Petya Ransomware Attack Shows What a Cyber War Might Look Like

"Chaos all around."

Just a month after the WannaCry ransomware attack knocked out computer systems across the globe, another massive cyberattack is spreading from Eastern Europe to the rest of the world. In Ukraine, where the attack first hit, the effects offer a preview of what a cyber war could look like: “lock-out” screens and chaos at the grocery store.

On Tuesday, a group of unknown hackers launched a massive, devastating, cyberattack on major Ukrainian corporations, utility companies, and government agencies. The attack has locked up government computers, shut down power stations, and corrupted media stations across the country. While the damage has been concentrated in Ukraine, companies and institutions in Spain, France, Denmark, Poland and Russia have all reported hacks. Right now, it’s unclear whether the hack was the work of a nation-state or a third party.

International companies like Rosneft, the largest Russian oil company, and Maersk, the Danish shipping giant, have been affected.

“A massive hacker attack has hit the servers of the Company. We hope it has no relation to the ongoing court procedures,” announced Rosneft on its Twitter account, later adding that “neither oil production nor preparation processes were stopped.”

Advertising firms and other companies in the U.K. have reported attacks, and some reports suggest that it has already spread to systems in the United States:

“The longer it drags on the more the entire logistics chain will be disrupted,” Lars Jensen, chief executive of maritime cyber security firm CyberKeel told the Wall Street Journal. “The ships can be operated manually but if you don’t have access to your operational and commercial databases you won’t know where your containers are.”

This was the message of every computer screen in Ukraine’s Cabinet of Ministers on Tuesday, reported Christopher Miller, a Ukraine-based journalist:

The majority of the hacks appear to be a traditional ransomware attack: A computer is encrypted by a third party until the owner pays a digital ransom in Bitcoin to unlock their data.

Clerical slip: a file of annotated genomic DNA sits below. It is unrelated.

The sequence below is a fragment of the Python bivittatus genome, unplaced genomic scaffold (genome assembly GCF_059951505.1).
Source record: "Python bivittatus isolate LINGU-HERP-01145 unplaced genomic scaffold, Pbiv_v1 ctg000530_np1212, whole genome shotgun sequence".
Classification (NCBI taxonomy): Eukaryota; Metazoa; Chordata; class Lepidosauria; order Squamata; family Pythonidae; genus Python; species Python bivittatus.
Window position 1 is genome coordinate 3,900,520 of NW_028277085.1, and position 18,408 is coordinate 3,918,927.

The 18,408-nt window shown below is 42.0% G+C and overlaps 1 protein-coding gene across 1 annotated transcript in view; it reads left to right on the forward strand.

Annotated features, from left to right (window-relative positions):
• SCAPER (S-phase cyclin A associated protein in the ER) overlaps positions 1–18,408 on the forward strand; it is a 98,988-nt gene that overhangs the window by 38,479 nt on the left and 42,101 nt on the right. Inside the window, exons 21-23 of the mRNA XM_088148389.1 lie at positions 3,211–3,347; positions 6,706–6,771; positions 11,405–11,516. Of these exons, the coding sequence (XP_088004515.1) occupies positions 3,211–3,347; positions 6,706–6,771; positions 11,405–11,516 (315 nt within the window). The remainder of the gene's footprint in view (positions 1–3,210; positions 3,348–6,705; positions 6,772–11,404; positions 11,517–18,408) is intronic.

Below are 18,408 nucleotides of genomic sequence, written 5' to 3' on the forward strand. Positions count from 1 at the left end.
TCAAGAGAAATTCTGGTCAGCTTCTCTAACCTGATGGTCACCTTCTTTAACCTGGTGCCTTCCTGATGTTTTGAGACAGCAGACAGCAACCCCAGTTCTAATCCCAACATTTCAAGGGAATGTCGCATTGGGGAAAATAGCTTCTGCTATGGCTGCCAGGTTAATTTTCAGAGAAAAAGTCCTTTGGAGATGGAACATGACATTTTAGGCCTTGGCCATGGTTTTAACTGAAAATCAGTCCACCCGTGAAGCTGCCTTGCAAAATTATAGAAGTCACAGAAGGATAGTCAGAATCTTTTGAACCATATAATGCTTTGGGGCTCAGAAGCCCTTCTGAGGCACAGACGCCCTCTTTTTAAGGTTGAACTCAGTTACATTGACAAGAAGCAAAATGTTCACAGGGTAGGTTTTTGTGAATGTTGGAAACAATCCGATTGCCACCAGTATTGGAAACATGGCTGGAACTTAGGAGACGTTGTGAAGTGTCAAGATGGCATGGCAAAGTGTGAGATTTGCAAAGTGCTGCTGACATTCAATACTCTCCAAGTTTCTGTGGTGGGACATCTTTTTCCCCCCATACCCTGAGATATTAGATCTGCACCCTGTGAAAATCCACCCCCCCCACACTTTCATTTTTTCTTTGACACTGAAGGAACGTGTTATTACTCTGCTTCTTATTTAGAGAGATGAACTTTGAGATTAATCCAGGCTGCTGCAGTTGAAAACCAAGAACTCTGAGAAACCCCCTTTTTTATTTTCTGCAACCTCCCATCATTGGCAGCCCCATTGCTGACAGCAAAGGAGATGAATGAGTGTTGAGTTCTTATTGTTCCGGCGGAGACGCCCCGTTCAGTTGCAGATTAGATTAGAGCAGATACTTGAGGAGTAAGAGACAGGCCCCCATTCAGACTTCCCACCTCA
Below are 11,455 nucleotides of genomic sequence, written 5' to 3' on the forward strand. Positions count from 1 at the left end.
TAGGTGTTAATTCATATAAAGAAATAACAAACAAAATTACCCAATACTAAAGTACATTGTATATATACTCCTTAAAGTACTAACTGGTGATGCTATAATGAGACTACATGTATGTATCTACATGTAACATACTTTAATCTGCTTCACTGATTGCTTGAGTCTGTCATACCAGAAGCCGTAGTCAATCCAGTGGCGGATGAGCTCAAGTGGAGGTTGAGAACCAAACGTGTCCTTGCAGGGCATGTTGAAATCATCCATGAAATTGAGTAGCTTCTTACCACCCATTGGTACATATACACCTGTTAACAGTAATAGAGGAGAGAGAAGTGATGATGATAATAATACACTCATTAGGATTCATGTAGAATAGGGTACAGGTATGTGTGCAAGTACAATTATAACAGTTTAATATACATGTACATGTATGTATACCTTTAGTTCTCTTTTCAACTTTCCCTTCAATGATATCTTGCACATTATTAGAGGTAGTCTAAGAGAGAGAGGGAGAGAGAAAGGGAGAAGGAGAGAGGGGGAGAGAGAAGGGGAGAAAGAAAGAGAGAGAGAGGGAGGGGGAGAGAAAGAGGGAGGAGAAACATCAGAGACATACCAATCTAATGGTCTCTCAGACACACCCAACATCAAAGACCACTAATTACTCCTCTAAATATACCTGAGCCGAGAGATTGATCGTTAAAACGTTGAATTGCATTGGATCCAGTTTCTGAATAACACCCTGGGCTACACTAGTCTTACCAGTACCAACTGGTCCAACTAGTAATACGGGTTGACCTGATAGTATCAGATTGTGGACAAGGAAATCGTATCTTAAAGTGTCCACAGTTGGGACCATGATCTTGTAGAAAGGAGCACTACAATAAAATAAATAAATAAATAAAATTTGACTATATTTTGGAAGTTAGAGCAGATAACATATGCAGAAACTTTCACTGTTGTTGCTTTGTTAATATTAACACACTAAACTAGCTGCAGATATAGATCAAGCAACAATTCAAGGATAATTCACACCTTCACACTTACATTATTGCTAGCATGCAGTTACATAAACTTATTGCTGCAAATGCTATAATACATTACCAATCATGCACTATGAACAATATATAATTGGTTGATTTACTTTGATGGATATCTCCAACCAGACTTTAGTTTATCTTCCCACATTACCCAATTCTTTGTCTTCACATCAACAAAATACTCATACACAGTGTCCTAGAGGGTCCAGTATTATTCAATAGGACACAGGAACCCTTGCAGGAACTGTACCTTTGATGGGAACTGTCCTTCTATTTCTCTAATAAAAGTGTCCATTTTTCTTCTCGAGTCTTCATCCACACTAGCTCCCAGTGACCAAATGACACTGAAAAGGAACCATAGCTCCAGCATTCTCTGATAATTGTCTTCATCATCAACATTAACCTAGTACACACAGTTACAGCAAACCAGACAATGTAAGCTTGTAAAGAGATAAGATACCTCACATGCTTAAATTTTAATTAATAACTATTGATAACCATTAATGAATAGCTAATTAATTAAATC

Security researchers at Kaspersky Labs say the malicious program used is called Petrwrap/ Petya, a dangerous variation of the WannaCry ransomware used in May.

The hack displays the below “lock-out screen” to its victims, telling them to wire $388 in Bitcoin to a hacker with the email address

Costin Raiu, a director of global research and analysis at Kaspersky Lab reports that like the WannaCry attack, the hackers don’t appear to be making a whole lot of money so far. The hacker has received less than 1 BTC, which is a little over $2,000.

The real damage seems to be how much access the hackers appear to have. In 2015 and 2016, massive cyber attacks disrupted the power grid in Ukraine, hacks that could be considered probing attacks or tests for a larger attack.

On the ground in Ukraine right now, this is what cyberwar looks like: Grocery stores are either shut down or having trouble selling food, as numerous terminals come under attack.

Power companies, like in the 2015 and 2016 attacks, shut down, hopefully briefly, leaving thousands if not millions without power. Public transportation is a mess, as payment systems for the Metro have gone down in Kyiv.

The Chernobyl nuclear power plant has switched to “manual radiation monitoring.” Flights out of the Boryspil International Airport are delayed, and government officials are locked out of computer systems.

In other words, with a single piece of ransomware, an unknown force could essentially bring part of a country to a standstill. Fortunately, the official Ukrainian Twitter account is keeping things lighthearted.

The important distinction here is who’s behind the attack. The governments of both Russia and Ukraine sometimes employ freelance hacking groups to test vulnerabilities in rival’s cybersecurity. But this attack, at least on the outside, appears to be a third party, instead of a state-sponsored hit.

“Seems like this cyber-attack was first discovered in, but didn’t necessarily target #Ukraine. It’s clearly gone global. Chaos all around,” Christian Borys, a freelance journalist based in Ukraine said in a tweet.

It’s still a good example of what a widespread cyberwar would look like, as it was concentrated in Ukraine, but that doesn’t necessarily mean it’s another world power deliberately attacking another country.

Not much is known about the perpetrators of the WannaCry attack, other than they were likely fluent Chinese speakers, and it will take security researchers some time to do the digital forensics necessary to get a handle on where the attack is coming from this time. While the damage may not be as comprehensive as it was in Ukraine, it’s highly possible that the Petya attack makes it to the United States, another reminder of how vulnerable almost every level of society is to digital attack.

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